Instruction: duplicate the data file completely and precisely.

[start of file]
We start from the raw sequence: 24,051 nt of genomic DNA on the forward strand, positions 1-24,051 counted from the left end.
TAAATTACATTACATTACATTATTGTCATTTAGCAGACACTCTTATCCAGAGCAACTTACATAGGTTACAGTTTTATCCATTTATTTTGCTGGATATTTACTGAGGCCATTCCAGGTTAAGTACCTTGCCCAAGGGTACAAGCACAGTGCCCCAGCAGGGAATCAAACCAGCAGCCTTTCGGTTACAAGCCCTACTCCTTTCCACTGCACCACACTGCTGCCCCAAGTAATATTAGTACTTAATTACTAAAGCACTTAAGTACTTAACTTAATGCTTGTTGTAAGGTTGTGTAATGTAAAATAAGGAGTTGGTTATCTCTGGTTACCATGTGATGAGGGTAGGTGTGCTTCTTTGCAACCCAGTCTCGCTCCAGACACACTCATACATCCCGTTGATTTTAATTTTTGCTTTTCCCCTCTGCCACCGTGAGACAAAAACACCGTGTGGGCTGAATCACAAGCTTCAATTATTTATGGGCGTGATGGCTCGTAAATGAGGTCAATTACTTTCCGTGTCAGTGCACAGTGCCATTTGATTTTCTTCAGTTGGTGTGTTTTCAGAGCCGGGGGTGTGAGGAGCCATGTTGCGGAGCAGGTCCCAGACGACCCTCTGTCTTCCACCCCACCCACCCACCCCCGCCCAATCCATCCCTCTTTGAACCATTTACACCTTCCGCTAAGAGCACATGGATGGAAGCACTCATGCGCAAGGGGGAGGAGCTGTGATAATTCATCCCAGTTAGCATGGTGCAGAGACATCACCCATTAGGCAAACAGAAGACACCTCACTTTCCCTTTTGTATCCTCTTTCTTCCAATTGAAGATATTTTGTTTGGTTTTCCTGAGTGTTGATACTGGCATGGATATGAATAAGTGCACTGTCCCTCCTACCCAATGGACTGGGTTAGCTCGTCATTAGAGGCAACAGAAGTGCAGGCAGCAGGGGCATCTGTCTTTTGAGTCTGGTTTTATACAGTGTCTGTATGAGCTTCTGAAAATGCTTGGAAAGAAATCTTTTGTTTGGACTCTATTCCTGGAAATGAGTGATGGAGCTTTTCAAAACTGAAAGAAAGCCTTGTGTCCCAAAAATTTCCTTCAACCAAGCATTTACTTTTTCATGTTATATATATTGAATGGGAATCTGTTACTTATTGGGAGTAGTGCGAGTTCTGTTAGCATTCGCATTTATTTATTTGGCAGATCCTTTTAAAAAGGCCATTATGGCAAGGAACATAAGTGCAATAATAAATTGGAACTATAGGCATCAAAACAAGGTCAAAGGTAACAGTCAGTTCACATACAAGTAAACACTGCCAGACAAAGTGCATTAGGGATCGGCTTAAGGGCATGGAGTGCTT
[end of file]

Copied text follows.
We start from the raw sequence: 24,051 nt of genomic DNA on the forward strand, positions 1-24,051 counted from the left end.
TAAATTACATTACATTACATTATTGTCATTTAGCAGACACTCTTATCCAGAGCAACTTACATAGGTTACAGTTTTATCCATTTATTTTGCTGGATATTTACTGAGGCCATTCCAGGTTAAGTACCTTGCCCAAGGGTACAAGCACAGTGCCCCAGCAGGGAATCAAACCAGCAGCCTTTCGGTTACAAGCCCTACTCCTTTCCACTGCACCACACTGCTGCCCCAAGTAATATTAGTACTTAATTACTAAAGCACTTAAGTACTTAACTTAATGCTTGTTGTAAGGTTGTGTAATGTAAAATAAGGAGTTGGTTATCTCTGGTTACCATGTGATGAGGGTAGGTGTGCTTCTTTGCAACCCAGTCTCGCTCCAGACACACTCATACATCCCGTTGATTTTAATTTTTGCTTTTCCCCTCTGCCACCGTGAGACAAAAACACCGTGTGGGCTGAATCACAAGCTTCAATTATTTATGGGCGTGATGGCTCGTAAATGAGGTCAATTACTTTCCGTGTCAGTGCACAGTGCCATTTGATTTTCTTCAGTTGGTGTGTTTTCAGAGCCGGGGGTGTGAGGAGCCATGTTGCGGAGCAGGTCCCAGACGACCCTCTGTCTTCCACCCCACCCACCCACCCCCGCCCAATCCATCCCTCTTTGAACCATTTACACCTTCCGCTAAGAGCACATGGATGGAAGCACTCATGCGCAAGGGGGAGGAGCTGTGATAATTCATCCCAGTTAGCATGGTGCAGAGACATCACCCATTAGGCAAACAGAAGACACCTCACTTTCCCTTTTGTATCCTCTTTCTTCCAATTGAAGATATTTTGTTTGGTTTTCCTGAGTGTTGATACTGGCATGGATATGAATAAGTGCACTGTCCCTCCTACCCAATGGACTGGGTTAGCTCGTCATTAGAGGCAACAGAAGTGCAGGCAGCAGGGGCATCTGTCTTTTGAGTCTGGTTTTATACAGTGTCTGTATGAGCTTCTGAAAATGCTTGGAAAGAAATCTTTTGTTTGGACTCTATTCCTGGAAATGAGTGATGGAGCTTTTCAAAACTGAAAGAAAGCCTTGTGTCCCAAAAATTTCCTTCAACCAAGCATTTACTTTTTCATGTTATATATATTGAATGGGAATCTGTTACTTATTGGGAGTAGTGCGAGTTCTGTTAGCATTCGCATTTATTTATTTGGCAGATCCTTTTAAAAAGGCCATTATGGCAAGGAACATAAGTGCAATAATAAATTGGAACTATAGGCATCAAAACAAGGTCAAAGGTAACAGTCAGTTCACATACAAGTAAACACTGCCAGACAAAGTGCATTAGGGATCGGCTTAAGGGCATGGAGTGCTT